As in the case of the cupbearer and baker, an attempt is made to interpret the dreams but to no avail. This may be the catalyst for the cupbearer’s pang of conscience. We also note the singular use in the phrase, “Pharaoh told them his dream” compared to the plural, “But no one could interpret them”. At this point it should be clear to all concerned that the dreams have a unified message, and yet, this seems to escape all the wise men and priests of Egypt. Though, it seems to have been established in Pharaoh’s mind. This is possibly why when Joseph later begins by establishing the fact that the dreams are echad (one), Pharaoh accepts what follows, having already concluded the same.
9 Then the prince of the cupbearers spoke with Pharaoh saying, “I am reminded of my sins today. 10 Pharaoh had been angry with his servants and put me in the custody of the house of the prince of the executioners—and with me, the prince of the bakers. 11 Then we each dreamed (firmly binding) a dream (firmly bound) on the same night, he and I, we both dreamed, yet each dream had its own interpretation. 12 Now there with us was a ga’ar Ivriy Hebrew youth—a slave belonging to the prince of the executioners. When we told him, he interpreted our dreams for us, each man’s dream he interpreted. 13 Then it came about, just as he interpreted for us, so it happened. I was restored to my position, but he was hung.
We could read the cupbearer’s confession as the result of a genuine pang of conscience or as an act of self-preservation. Either way the timing is in God’s hands and affords Joseph the perfect opportunity to bring glory to both the God of Israel and himself. One would have thought, given the Egyptian prejudice against the Hebrews, that the phrase “ga’ar Ivriy” Hebrew youth, coupled with the position of slave, would have given Pharaoh reason to pause. However, it seems, based on the following verse, that Pharaoh’s angst had grown so great that at this point he was willing to try anything.
14 Then Pharaoh sent and called for Yosef (YHVH: Mercy adds). So they quickly fetched him from the ha’bor well/pit. He shaved, changed his clothes, and came to Pharaoh. 15 Then Pharaoh (Great house) said to Yosef (YHVH: Mercy adds), “I dreamed (firmly binding thing) a dream (firmly bound thing) and there’s no one to interpret it. I heard about you—it’s said that you can listen to a dream to interpret it.”
Rosh Hashanah 10b says that Joseph was released 2230 years from creation on Rosh Hashanah (Yom Teruah: Day of Shofar blasts). If this is correct, Joseph was released at the beginning of what will later become known as the High Holy Days of Israel, which take place in the seventh month (Tishri, Beginning; The Sabbath Month) of the Hebrew Calendar, and include Yom Kippur (Day of Covering), Sukkot (shelters) and Shemini Atzeret (Eight Day).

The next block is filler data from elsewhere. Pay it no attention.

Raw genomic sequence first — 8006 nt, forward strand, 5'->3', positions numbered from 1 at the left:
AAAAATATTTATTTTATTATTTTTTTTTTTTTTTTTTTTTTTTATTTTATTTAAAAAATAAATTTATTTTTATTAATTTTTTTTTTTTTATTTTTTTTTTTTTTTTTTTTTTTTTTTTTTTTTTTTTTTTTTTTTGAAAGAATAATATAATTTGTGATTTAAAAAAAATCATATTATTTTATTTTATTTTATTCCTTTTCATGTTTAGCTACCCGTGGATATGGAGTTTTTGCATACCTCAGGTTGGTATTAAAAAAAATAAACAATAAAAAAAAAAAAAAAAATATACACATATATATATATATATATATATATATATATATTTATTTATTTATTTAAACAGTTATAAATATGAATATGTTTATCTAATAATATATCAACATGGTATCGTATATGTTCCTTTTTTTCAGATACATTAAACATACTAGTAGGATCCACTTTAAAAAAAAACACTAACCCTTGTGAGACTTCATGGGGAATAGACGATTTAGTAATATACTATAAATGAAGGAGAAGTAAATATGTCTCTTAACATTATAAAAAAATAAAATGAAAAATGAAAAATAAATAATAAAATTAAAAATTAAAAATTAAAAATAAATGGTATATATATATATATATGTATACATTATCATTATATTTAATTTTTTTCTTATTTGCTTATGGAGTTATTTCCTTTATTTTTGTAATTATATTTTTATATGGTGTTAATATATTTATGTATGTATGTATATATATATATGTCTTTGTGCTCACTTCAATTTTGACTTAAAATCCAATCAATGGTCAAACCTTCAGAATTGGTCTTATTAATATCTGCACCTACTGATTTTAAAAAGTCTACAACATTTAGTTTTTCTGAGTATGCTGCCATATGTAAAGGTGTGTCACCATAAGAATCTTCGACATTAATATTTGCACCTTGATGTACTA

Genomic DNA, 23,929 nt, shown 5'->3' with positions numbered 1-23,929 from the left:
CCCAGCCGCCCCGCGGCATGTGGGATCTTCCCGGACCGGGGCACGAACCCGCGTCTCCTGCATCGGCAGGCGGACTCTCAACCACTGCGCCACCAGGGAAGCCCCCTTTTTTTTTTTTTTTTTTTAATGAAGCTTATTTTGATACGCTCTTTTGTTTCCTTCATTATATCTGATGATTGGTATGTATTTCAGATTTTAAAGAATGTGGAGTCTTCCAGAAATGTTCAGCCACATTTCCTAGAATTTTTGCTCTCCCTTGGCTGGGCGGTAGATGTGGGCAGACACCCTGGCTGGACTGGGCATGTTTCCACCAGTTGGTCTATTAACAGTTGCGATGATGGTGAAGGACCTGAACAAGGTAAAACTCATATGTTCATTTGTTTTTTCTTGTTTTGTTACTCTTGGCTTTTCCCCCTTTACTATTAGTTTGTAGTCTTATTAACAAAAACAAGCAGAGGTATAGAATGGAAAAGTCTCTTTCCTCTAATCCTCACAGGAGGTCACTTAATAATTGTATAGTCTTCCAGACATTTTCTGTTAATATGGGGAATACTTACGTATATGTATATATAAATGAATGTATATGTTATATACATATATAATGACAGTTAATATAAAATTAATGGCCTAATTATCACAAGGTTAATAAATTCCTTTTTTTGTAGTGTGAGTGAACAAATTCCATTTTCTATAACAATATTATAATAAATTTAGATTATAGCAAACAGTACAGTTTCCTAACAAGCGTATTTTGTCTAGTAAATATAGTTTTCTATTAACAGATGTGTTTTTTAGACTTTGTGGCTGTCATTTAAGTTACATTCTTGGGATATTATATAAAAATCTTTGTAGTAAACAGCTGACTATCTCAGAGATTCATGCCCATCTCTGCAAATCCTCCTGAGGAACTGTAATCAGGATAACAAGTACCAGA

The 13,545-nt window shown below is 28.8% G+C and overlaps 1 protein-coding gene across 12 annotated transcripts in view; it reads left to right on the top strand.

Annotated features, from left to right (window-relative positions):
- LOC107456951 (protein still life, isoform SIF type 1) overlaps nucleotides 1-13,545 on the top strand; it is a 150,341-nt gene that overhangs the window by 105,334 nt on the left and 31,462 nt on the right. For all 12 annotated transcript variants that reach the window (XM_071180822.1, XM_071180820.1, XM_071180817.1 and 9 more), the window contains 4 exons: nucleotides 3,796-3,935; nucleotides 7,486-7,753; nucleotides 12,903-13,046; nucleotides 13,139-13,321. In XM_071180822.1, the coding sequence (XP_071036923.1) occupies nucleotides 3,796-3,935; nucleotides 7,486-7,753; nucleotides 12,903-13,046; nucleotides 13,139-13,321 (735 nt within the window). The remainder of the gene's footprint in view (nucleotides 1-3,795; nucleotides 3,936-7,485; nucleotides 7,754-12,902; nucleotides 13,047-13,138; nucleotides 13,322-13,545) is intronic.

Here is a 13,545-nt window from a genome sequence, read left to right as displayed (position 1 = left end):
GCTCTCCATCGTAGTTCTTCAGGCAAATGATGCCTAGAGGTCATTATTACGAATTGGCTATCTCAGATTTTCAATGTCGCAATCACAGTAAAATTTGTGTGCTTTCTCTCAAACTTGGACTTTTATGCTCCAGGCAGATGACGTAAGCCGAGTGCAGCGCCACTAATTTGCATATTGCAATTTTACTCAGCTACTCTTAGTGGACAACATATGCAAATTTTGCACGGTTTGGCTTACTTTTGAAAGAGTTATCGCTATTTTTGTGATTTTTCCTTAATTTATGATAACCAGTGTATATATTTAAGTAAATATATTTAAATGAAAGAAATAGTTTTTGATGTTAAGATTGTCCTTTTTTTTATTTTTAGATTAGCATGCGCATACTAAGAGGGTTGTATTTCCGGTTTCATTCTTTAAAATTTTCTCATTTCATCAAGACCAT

This idea is significant because the number seven, which symbolizes completion, fullness and fulfilment, is a central element in the dreams of Pharaoh. Also, the month of Tishri is a month of new beginnings. These events are truly a new beginning for both Joseph and Israel (Jacob). And, in retrospect, the beginning of the end (all be it 400 years down the track) of Egypt’s domination over the Jewish people.
Note that Pharaoh is referring to the dreams as one dream but like the cupbearer and baker before him, he is using the doubling of the Hebrew chalom chalam’ti (Dreamed a dream). Thus the two become echad (one, complex unity).
16 Then Yosef (YHVH: Mercy adds) answered Pharaoh (Great house) saying, “apart from me. Elohiym (God, gods, Judge) will answer Pharaoh with shalom.”
In other words, “Without Elohiym’s help I’m not able to give a Divine answer, instead I defer to Him and He will answer you so as to bring shalom (peace, wholeness) to the turmoil of your heart and mind.” Like Daniel the prophet, Joseph ascribes his interpretive skill to God (Daniel 2:30).
“Those that honour Me, I will honour” -1 Samuel 2:30
17 So Pharaoh said to Yosef: “In my dream, hinei suddenly I was standing on the bank of ha-y’or the river (Nile). 18 And hinei behold, out of the river (Nile) seven cows were coming up, fat and beautiful, healthy, and they grazed in the reeds. 19 Then all of a sudden, there were seven other cows coming up after them, feeble, very ugly and emaciated. I’ve never seen cows this hideous in the whole land of Egypt. 20 Then the emaciated and ugly cows ate the first seven fat cows. 21 When they were devoured, one couldn’t tell that they had been devoured. Their appearance was as ugly as it was at first. Then I woke up. 22 Then I saw in my dream, there were seven heads of grain ascending on one (echad) stalk, full and good. 23 Then suddenly, there were seven heads of grain, dried up, thin, and scorched by the east wind, sprouting up after them. 24 Then the thin heads of grain swallowed up the seven good heads of grain. So I told the fortune-telling priests, but no one could provide me with an explanation.”